The Lasker Has Been Awarded to Scientists for Cancer Research & Ebola Response

October is coming, and the scientific community will also enter the “Nobel Prize Month”. Every year many media organizations predict the Nobel Prize. The Lasker Awards, however, one of the most respected prizes in the medical field, also known as the “America’s Nobels”, is considered to be prelude of the Nobel Prize. As more than 30 Lasker winners have won a Nobel Prize in the past 20 years, not to mention its own authority and influence. So who gets this year’s Lasker award?

The Lasker Awards includes the Albert Lasker Basic Medical Research Award, Lasker~DeBakey Clinical Medical Research Award, the Lasker~Koshland Special Achievement Award in Medical Science, and the Lasker~Bloomberg Public Service Award. This year’s Lasker were announced Tuesday, with recipients recognized for efforts in the fields of cancer research, DNA research, and one group’s response to the Ebola crisis. Each prize carries an award of $250,000 and the awarding ceremony will be held in Manhattan on 18 September.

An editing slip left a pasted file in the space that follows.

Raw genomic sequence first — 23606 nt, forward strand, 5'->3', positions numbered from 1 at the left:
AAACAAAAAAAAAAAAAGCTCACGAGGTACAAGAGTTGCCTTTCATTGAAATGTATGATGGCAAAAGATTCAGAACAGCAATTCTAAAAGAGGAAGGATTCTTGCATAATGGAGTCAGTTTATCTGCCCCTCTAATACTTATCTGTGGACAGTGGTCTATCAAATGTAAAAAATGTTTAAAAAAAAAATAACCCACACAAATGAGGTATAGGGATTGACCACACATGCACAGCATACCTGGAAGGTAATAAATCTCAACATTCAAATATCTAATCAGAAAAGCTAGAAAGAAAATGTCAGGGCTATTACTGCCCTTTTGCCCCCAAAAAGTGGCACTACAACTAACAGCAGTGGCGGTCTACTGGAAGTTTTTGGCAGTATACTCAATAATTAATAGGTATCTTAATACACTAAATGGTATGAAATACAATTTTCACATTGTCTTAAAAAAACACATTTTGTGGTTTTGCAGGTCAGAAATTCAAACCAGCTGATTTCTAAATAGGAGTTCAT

Two scientists, Evelyn M. Witkin, 94, of Rutgers University, New Brunswick, in New Jersey, and Stephen J. Elledge, 59, of Brigham and Women’s Hospital in Boston, shared the Albert Lasker Basic Medical Research Award for for their separate work on “DNA-damage response,” which clarifies the DNA in our bodies responds and protects itself against thousands of daily genomic disturbances, such as chemicals, radiations and malfunctioning biochemical processes.

James P. Allison, 67, of the University of Texas MD Anderson Cancer Center in Houston, Texas, has won the Lasker~DeBakey Clinical Medical Research Award for developing a new and highly effective cancer therapy that veers from typical treatments. His discoveries have led to transformative new therapies that unleash the immune system against cancer.

The 2015 Lasker~Bloomberg Public Service Award was awarded to MSF (Doctors Without Borders), in recognition of its leading to deal with the Ebola outbreak in Africa, as well as sustained and effective response to health emergencies in the front line.

Leave a Reply

Your email address will not be published. Required fields are marked *